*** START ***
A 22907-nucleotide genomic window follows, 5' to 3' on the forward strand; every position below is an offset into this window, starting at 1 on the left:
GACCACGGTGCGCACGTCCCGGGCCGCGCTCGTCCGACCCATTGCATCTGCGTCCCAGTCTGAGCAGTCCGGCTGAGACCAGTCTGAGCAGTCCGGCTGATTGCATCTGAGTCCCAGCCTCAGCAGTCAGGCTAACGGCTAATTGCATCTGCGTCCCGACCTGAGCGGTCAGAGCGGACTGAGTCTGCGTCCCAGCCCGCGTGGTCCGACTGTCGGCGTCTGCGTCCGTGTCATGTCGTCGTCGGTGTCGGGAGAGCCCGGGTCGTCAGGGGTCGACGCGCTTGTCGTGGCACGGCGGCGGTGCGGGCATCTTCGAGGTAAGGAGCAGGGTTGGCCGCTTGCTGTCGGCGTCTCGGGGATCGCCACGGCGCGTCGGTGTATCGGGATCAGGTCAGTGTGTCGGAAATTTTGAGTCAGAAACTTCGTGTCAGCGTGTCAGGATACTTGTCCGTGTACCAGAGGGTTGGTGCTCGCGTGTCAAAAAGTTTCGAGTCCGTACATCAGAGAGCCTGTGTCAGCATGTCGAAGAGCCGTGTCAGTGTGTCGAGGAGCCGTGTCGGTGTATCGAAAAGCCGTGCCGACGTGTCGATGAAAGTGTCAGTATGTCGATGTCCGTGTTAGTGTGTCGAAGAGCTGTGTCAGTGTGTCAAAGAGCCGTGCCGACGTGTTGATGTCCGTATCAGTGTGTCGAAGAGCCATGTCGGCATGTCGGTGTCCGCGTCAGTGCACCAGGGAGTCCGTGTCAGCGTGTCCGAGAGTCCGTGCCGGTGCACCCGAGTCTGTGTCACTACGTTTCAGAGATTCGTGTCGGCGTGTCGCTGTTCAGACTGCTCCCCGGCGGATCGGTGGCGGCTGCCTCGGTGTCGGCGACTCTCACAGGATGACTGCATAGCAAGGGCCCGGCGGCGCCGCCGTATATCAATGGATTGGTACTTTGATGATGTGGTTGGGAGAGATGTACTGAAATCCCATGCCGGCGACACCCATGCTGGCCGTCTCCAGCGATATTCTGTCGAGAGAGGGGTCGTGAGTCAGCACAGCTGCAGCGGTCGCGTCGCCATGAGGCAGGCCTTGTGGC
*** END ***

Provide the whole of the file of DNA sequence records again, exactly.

A 22907-nucleotide genomic window follows, 5' to 3' on the forward strand; every position below is an offset into this window, starting at 1 on the left:
GACCACGGTGCGCACGTCCCGGGCCGCGCTCGTCCGACCCATTGCATCTGCGTCCCAGTCTGAGCAGTCCGGCTGAGACCAGTCTGAGCAGTCCGGCTGATTGCATCTGAGTCCCAGCCTCAGCAGTCAGGCTAACGGCTAATTGCATCTGCGTCCCGACCTGAGCGGTCAGAGCGGACTGAGTCTGCGTCCCAGCCCGCGTGGTCCGACTGTCGGCGTCTGCGTCCGTGTCATGTCGTCGTCGGTGTCGGGAGAGCCCGGGTCGTCAGGGGTCGACGCGCTTGTCGTGGCACGGCGGCGGTGCGGGCATCTTCGAGGTAAGGAGCAGGGTTGGCCGCTTGCTGTCGGCGTCTCGGGGATCGCCACGGCGCGTCGGTGTATCGGGATCAGGTCAGTGTGTCGGAAATTTTGAGTCAGAAACTTCGTGTCAGCGTGTCAGGATACTTGTCCGTGTACCAGAGGGTTGGTGCTCGCGTGTCAAAAAGTTTCGAGTCCGTACATCAGAGAGCCTGTGTCAGCATGTCGAAGAGCCGTGTCAGTGTGTCGAGGAGCCGTGTCGGTGTATCGAAAAGCCGTGCCGACGTGTCGATGAAAGTGTCAGTATGTCGATGTCCGTGTTAGTGTGTCGAAGAGCTGTGTCAGTGTGTCAAAGAGCCGTGCCGACGTGTTGATGTCCGTATCAGTGTGTCGAAGAGCCATGTCGGCATGTCGGTGTCCGCGTCAGTGCACCAGGGAGTCCGTGTCAGCGTGTCCGAGAGTCCGTGCCGGTGCACCCGAGTCTGTGTCACTACGTTTCAGAGATTCGTGTCGGCGTGTCGCTGTTCAGACTGCTCCCCGGCGGATCGGTGGCGGCTGCCTCGGTGTCGGCGACTCTCACAGGATGACTGCATAGCAAGGGCCCGGCGGCGCCGCCGTATATCAATGGATTGGTACTTTGATGATGTGGTTGGGAGAGATGTACTGAAATCCCATGCCGGCGACACCCATGCTGGCCGTCTCCAGCGATATTCTGTCGAGAGAGGGGTCGTGAGTCAGCACAGCTGCAGCGGTCGCGTCGCCATGAGGCAGGCCTTGTGGC